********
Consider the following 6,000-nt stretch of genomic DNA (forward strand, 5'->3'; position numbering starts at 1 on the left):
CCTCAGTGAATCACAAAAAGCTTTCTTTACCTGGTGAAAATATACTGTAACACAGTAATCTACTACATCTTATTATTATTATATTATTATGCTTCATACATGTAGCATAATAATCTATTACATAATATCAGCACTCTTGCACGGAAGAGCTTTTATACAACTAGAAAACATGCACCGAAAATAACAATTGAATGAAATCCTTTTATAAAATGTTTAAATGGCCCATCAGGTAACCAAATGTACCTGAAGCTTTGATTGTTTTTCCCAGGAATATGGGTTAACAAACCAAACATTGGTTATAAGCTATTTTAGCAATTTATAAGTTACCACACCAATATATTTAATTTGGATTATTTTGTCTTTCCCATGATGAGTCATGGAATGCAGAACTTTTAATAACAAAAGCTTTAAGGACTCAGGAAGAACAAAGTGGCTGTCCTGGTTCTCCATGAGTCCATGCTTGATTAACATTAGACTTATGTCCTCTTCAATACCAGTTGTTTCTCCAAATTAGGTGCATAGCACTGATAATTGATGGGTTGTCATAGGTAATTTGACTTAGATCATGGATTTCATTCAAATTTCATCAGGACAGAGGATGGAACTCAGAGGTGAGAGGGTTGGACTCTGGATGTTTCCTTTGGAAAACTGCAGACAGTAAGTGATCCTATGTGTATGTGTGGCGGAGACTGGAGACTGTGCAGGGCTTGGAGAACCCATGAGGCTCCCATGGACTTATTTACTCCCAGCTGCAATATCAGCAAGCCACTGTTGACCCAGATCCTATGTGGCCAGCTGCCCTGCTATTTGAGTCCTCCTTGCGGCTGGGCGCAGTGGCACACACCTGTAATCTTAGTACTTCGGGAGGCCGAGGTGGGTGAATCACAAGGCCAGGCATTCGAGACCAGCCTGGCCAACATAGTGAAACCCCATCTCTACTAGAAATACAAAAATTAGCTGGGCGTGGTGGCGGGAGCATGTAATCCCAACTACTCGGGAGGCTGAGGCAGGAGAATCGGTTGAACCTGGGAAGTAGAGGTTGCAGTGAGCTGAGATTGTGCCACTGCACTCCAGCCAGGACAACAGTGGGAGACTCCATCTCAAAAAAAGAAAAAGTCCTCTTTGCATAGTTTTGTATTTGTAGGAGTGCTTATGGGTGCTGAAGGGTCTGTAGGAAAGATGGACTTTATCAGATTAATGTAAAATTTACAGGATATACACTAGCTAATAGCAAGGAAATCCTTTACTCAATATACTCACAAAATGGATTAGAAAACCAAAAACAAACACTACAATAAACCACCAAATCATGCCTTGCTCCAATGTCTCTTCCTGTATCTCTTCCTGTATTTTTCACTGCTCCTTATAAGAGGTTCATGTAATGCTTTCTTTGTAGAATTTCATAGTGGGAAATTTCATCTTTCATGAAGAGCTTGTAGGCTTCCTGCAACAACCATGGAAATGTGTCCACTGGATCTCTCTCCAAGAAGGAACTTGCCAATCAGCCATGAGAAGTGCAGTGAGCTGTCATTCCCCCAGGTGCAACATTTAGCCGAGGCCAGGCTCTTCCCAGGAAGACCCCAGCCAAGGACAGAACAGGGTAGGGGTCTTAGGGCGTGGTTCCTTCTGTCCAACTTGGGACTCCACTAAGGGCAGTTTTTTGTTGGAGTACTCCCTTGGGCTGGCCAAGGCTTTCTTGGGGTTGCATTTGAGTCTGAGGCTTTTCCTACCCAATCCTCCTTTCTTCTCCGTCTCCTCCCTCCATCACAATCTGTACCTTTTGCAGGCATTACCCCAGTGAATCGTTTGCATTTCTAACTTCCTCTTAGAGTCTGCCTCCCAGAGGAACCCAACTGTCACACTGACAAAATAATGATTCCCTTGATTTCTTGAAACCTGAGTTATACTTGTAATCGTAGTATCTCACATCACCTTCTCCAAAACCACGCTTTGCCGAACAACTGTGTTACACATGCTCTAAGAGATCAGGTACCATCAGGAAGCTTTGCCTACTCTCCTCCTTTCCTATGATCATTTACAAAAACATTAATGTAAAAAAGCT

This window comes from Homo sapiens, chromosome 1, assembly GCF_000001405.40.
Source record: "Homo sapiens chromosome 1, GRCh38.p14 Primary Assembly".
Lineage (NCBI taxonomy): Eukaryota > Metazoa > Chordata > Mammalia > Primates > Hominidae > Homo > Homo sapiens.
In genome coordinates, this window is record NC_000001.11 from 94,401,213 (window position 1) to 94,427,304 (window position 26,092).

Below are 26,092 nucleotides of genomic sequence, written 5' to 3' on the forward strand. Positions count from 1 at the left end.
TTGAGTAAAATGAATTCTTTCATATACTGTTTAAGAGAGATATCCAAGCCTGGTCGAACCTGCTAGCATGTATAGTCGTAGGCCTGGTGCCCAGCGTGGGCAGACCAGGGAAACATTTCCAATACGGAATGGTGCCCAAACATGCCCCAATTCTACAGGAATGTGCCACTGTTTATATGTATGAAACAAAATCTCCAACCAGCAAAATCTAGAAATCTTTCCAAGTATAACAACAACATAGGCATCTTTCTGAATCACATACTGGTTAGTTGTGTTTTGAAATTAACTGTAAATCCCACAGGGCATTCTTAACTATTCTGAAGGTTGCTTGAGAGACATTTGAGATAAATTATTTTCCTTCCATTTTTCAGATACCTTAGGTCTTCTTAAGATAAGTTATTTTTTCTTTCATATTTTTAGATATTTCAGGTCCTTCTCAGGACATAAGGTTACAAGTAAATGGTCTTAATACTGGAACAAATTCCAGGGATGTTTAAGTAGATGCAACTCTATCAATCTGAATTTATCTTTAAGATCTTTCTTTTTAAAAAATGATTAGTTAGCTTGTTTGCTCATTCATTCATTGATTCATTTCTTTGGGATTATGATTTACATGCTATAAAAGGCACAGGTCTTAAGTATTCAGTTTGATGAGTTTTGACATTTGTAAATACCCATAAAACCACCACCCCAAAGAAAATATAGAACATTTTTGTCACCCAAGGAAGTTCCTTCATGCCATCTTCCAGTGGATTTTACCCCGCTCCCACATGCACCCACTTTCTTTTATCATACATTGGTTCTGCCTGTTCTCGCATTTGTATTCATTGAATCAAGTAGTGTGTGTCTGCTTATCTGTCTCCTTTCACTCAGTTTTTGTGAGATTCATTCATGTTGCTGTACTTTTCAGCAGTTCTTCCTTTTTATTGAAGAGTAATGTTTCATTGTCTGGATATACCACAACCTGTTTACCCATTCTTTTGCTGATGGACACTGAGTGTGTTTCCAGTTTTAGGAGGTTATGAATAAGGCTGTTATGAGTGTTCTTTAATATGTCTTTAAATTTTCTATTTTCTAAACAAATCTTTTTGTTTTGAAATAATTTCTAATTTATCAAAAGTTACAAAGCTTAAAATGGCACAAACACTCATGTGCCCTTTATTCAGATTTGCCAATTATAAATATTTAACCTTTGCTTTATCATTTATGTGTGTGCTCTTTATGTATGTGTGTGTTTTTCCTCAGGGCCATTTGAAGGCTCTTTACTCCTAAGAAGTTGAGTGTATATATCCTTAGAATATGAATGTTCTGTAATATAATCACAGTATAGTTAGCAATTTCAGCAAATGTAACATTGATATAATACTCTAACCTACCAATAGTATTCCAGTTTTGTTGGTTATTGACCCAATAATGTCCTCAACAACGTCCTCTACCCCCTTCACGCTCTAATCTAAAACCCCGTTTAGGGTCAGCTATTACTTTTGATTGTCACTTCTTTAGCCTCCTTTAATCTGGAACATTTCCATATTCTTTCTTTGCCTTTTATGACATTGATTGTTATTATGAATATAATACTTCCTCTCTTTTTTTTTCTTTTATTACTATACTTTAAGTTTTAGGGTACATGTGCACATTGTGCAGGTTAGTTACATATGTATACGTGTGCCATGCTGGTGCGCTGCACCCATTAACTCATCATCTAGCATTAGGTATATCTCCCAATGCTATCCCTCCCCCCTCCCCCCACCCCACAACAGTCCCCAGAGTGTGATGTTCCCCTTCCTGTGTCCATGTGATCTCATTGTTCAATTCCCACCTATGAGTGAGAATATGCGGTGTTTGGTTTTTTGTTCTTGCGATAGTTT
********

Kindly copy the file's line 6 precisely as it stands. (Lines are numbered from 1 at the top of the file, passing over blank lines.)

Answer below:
In genome coordinates, this window is record NC_000001.11 from 94,401,213 (window position 1) to 94,427,304 (window position 26,092).